piano talk and reading comprehension

I had my first class yesterday.  I walked in and there was a baby grand Steinway next to the extreme clunky piano I usually use. I thought no one would mind so I opened up the good piano and strummed through “Rhapsody in Blue” (which for some reason I have been reading through).

The teacher walked in. She is also the chair of the department. She asked me how I liked the new piano. I told her it was great but I assumed it was just sitting in the studio left over from some program. No, it turns out she had procured it for the dance department. Very nice.

Later when I mentioned it to my wife she wondered about our her friend, Allan Sheets, who had donated his mother’s piano to the music department at Hope College. It’s very probable that they ended up with one too many good piano and that’s somehow related to how the dance department received its instrument.

At any rate, it’s an actual piano as opposed to what one usually has to play. At least this one. My upcoming gig at the nursing home is always a trial as far as the instrument is concerned. I usually debate about taking my electric piano or not. So far I haven’t done so. The last time the piano was slightly improved but still pretty bad.

The ballet teacher had the students read the syllabus aloud, with each student reading a paragraph or so. To my ears most of them read haltingly.

Maybe they were just nervous, but my feeling was comprehension was low.

No wonder the teacher has them read it out loud. I noticed that when several of the students arrived at the end of sentence their voice sort of fell with that relief that one sometimes hears in a child struggling with reading.

Later that evening I had a nice chat with a young high school student. I had invited several students from my church to join me for have pizza and help me file music in the choir room. It was mostly a ploy to pick their brains. I had one person show up. All of these kids are pretty bright. I look for ways to involve them in the music ministry but its pretty tough to do so regularly.

When I was talking to this young high school student about it, she said that she mostly just has to prioritize which commitment is in most need of her presence. She described having her long distance running coach negotiate with her band director to see which of their two events were more important for her to attend.

So of course church music is out of the question for people who are so involved.

I do wonder about the busyness.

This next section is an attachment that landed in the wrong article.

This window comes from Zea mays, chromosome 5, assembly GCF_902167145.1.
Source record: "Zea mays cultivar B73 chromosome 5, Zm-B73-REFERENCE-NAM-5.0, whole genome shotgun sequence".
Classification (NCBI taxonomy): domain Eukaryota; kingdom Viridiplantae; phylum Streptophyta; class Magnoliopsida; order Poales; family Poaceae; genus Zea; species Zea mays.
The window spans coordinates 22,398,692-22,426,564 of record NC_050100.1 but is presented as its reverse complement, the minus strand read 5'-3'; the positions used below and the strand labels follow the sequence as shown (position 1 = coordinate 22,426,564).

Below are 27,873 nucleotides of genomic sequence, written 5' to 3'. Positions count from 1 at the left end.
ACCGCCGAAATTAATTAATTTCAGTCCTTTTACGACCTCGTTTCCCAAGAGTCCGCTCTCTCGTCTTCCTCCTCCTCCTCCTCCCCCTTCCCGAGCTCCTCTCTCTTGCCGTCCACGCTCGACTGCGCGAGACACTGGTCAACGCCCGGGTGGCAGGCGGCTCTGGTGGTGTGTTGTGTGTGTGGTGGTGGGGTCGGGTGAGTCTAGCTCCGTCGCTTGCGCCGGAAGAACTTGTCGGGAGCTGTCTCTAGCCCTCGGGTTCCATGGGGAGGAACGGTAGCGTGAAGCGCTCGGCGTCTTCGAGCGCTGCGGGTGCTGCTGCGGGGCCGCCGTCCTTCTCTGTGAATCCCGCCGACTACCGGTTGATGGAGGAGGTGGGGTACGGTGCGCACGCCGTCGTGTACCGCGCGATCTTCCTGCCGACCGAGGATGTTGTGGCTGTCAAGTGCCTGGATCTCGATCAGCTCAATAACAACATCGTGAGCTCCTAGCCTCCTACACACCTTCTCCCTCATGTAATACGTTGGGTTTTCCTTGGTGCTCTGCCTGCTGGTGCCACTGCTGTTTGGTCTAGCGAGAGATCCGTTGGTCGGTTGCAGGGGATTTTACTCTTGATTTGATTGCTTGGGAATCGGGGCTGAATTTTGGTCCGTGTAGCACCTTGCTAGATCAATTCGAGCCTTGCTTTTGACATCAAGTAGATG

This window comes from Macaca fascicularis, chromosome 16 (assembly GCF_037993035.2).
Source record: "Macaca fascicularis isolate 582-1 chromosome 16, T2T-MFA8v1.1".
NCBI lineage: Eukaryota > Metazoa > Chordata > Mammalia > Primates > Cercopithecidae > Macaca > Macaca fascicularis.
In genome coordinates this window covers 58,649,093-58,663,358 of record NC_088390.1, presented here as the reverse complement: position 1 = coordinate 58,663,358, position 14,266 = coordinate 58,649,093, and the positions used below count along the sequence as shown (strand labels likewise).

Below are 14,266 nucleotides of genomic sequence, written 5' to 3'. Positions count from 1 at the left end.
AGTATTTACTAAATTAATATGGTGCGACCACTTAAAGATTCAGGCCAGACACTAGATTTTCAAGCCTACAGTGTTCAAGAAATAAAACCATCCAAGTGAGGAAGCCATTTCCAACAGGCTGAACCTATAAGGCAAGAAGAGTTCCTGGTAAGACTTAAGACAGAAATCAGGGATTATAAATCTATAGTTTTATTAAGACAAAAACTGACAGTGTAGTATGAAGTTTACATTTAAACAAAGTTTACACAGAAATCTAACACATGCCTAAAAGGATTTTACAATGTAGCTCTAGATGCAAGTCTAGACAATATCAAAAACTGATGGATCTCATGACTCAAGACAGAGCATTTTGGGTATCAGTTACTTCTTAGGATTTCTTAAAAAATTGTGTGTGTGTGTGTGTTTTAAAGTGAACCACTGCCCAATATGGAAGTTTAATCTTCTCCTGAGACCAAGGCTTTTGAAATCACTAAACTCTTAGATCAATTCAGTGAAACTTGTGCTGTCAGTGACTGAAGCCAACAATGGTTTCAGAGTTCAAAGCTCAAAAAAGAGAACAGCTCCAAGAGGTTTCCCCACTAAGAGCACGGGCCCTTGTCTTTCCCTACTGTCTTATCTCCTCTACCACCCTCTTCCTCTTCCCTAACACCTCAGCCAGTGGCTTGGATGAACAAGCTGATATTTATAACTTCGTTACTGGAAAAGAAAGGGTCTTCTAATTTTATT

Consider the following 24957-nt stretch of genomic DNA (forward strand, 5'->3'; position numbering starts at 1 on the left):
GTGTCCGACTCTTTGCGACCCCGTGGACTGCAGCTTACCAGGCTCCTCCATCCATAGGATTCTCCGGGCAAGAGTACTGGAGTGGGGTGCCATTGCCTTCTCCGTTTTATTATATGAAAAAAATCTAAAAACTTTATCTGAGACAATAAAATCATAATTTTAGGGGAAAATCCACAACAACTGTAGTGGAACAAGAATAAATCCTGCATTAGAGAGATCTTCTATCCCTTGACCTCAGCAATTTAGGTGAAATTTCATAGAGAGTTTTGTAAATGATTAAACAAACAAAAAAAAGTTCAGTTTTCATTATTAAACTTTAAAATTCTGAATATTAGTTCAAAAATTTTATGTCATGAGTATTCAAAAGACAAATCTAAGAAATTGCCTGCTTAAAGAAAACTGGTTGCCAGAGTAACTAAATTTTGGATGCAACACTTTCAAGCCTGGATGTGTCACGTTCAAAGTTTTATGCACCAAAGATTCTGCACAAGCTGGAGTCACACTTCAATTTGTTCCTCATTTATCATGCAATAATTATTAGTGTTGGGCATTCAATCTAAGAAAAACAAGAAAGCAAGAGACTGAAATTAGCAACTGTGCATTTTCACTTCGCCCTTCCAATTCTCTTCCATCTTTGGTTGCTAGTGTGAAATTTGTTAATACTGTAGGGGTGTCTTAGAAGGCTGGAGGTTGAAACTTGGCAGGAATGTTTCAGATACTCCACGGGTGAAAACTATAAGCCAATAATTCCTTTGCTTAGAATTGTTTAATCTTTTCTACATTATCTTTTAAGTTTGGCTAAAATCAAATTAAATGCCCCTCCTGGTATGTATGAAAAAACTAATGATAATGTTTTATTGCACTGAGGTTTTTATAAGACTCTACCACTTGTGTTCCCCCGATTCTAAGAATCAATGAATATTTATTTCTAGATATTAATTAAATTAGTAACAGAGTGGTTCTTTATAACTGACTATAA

I asked her if she had any idea why kids’ time was so filled with activities. She really didn’t.

I wonder if it has anything to do with the high anxiety in the our society.  I know some parents feel they need to keep their kids busy to keep them out of trouble.  Maybe the anxiety is about achievement. Hell I don’t know.

I do wonder about those kids in the ballet class whose breathy reading was mildly disturbing to me.  Hope College is definitely a college of economic privilege. The kids in the room were probably not suffering from more typical problems of students in the U.S.A. like poverty and lack of opportunity. Still I do marvel at what people of all ages do not seem to know.  Oh well.


‘Porgy and Bess’ at Tanglewood Festival – Review – NYTimes.com

‘Porgy and Bess’ With Audra McDonald – NYTimes.com

Stephen Sondheim Takes Issue With Plan for Revamped ‘Porgy and Bess’ – NYTimes.com

These articles might have been why Gershwin was on my mind yesterday. Although come to think of it I have been playing through the piano transcription of “Rhapsody in Blue” for a few days.


Representative John Conyers Wants Copyright Law Revision – NYTimes.com

I have a lot of respect for John Conyers. And of course I feel that creators should be in line to profit from their work. But I have questions about this as well. I find it especially disheartening to read of another government official (Mitchell Glazier) moving from public to private sector in the same area (from copyright counsel to the Republican chairman of the Judiciary Committee to chief lobbyist for the recording industry association). This to my mind suggests at the very least lack of objectivity and balance (if not a whiff of corruption).


WikiLeaks Leaves Names of Diplomatic Sources in Cables – NYTimes.com

Again with the transparency.  When governments lie (like ours does routinely) extreme outing of secrets seems more warranted. But of course the government defense of keeping people’s lives safe is a sound one. One just wonders about the truth of it all.


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